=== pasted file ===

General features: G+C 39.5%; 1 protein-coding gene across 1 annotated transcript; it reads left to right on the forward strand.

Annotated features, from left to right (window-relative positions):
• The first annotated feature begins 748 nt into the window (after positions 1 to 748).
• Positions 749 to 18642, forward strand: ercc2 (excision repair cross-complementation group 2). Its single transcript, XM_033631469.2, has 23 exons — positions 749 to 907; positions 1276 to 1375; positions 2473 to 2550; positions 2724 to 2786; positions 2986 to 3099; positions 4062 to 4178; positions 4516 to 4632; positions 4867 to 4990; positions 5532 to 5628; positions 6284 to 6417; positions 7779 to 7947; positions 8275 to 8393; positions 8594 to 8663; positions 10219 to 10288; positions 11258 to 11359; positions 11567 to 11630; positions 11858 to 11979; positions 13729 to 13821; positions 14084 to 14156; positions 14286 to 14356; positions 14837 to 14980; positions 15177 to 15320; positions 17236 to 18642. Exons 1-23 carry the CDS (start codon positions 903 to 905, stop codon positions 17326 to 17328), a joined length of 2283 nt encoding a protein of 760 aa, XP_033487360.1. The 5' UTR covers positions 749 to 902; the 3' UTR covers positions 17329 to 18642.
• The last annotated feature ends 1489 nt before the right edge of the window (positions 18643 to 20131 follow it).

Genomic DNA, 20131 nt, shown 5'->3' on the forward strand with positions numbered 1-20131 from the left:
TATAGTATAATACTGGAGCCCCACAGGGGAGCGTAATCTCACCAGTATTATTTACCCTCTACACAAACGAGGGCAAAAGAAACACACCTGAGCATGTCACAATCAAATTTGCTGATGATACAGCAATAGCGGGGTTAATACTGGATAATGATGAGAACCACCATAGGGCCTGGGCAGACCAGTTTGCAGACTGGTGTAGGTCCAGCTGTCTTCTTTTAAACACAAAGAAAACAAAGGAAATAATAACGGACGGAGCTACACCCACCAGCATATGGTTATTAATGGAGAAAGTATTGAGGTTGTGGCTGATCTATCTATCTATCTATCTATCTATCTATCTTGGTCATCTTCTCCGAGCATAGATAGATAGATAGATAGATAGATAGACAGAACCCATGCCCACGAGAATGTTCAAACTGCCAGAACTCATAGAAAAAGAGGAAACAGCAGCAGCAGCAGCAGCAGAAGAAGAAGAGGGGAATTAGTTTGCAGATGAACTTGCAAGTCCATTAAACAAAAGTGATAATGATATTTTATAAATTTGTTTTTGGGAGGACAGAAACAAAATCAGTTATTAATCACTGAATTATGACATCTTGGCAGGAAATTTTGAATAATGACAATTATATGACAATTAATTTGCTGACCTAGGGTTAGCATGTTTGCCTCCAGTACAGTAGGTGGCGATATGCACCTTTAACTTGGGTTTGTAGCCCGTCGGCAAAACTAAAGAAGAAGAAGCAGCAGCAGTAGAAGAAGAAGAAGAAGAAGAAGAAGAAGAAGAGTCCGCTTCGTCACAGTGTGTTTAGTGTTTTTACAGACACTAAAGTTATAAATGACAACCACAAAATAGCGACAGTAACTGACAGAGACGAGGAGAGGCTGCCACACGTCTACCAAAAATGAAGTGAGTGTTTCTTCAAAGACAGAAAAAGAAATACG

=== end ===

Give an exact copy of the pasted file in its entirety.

General features: G+C 39.5%; 1 protein-coding gene across 1 annotated transcript; it reads left to right on the forward strand.

Annotated features, from left to right (window-relative positions):
• The first annotated feature begins 748 nt into the window (after positions 1 to 748).
• Positions 749 to 18642, forward strand: ercc2 (excision repair cross-complementation group 2). Its single transcript, XM_033631469.2, has 23 exons — positions 749 to 907; positions 1276 to 1375; positions 2473 to 2550; positions 2724 to 2786; positions 2986 to 3099; positions 4062 to 4178; positions 4516 to 4632; positions 4867 to 4990; positions 5532 to 5628; positions 6284 to 6417; positions 7779 to 7947; positions 8275 to 8393; positions 8594 to 8663; positions 10219 to 10288; positions 11258 to 11359; positions 11567 to 11630; positions 11858 to 11979; positions 13729 to 13821; positions 14084 to 14156; positions 14286 to 14356; positions 14837 to 14980; positions 15177 to 15320; positions 17236 to 18642. Exons 1-23 carry the CDS (start codon positions 903 to 905, stop codon positions 17326 to 17328), a joined length of 2283 nt encoding a protein of 760 aa, XP_033487360.1. The 5' UTR covers positions 749 to 902; the 3' UTR covers positions 17329 to 18642.
• The last annotated feature ends 1489 nt before the right edge of the window (positions 18643 to 20131 follow it).

Genomic DNA, 20131 nt, shown 5'->3' on the forward strand with positions numbered 1-20131 from the left:
TATAGTATAATACTGGAGCCCCACAGGGGAGCGTAATCTCACCAGTATTATTTACCCTCTACACAAACGAGGGCAAAAGAAACACACCTGAGCATGTCACAATCAAATTTGCTGATGATACAGCAATAGCGGGGTTAATACTGGATAATGATGAGAACCACCATAGGGCCTGGGCAGACCAGTTTGCAGACTGGTGTAGGTCCAGCTGTCTTCTTTTAAACACAAAGAAAACAAAGGAAATAATAACGGACGGAGCTACACCCACCAGCATATGGTTATTAATGGAGAAAGTATTGAGGTTGTGGCTGATCTATCTATCTATCTATCTATCTATCTATCTTGGTCATCTTCTCCGAGCATAGATAGATAGATAGATAGATAGATAGACAGAACCCATGCCCACGAGAATGTTCAAACTGCCAGAACTCATAGAAAAAGAGGAAACAGCAGCAGCAGCAGCAGCAGAAGAAGAAGAGGGGAATTAGTTTGCAGATGAACTTGCAAGTCCATTAAACAAAAGTGATAATGATATTTTATAAATTTGTTTTTGGGAGGACAGAAACAAAATCAGTTATTAATCACTGAATTATGACATCTTGGCAGGAAATTTTGAATAATGACAATTATATGACAATTAATTTGCTGACCTAGGGTTAGCATGTTTGCCTCCAGTACAGTAGGTGGCGATATGCACCTTTAACTTGGGTTTGTAGCCCGTCGGCAAAACTAAAGAAGAAGAAGCAGCAGCAGTAGAAGAAGAAGAAGAAGAAGAAGAAGAAGAAGAGTCCGCTTCGTCACAGTGTGTTTAGTGTTTTTACAGACACTAAAGTTATAAATGACAACCACAAAATAGCGACAGTAACTGACAGAGACGAGGAGAGGCTGCCACACGTCTACCAAAAATGAAGTGAGTGTTTCTTCAAAGACAGAAAAAGAAATACG